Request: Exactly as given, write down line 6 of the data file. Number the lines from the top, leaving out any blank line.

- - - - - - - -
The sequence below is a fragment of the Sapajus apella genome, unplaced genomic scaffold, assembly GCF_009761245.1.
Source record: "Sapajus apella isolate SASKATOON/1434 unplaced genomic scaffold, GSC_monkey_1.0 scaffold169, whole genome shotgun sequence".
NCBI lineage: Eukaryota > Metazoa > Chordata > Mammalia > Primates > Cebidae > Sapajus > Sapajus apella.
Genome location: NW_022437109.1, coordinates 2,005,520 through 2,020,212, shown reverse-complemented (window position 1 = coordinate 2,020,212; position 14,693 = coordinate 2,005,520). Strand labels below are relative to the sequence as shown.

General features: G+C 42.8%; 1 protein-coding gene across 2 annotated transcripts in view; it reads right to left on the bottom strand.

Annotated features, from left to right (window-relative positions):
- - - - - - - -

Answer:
Annotated features, from left to right (window-relative positions):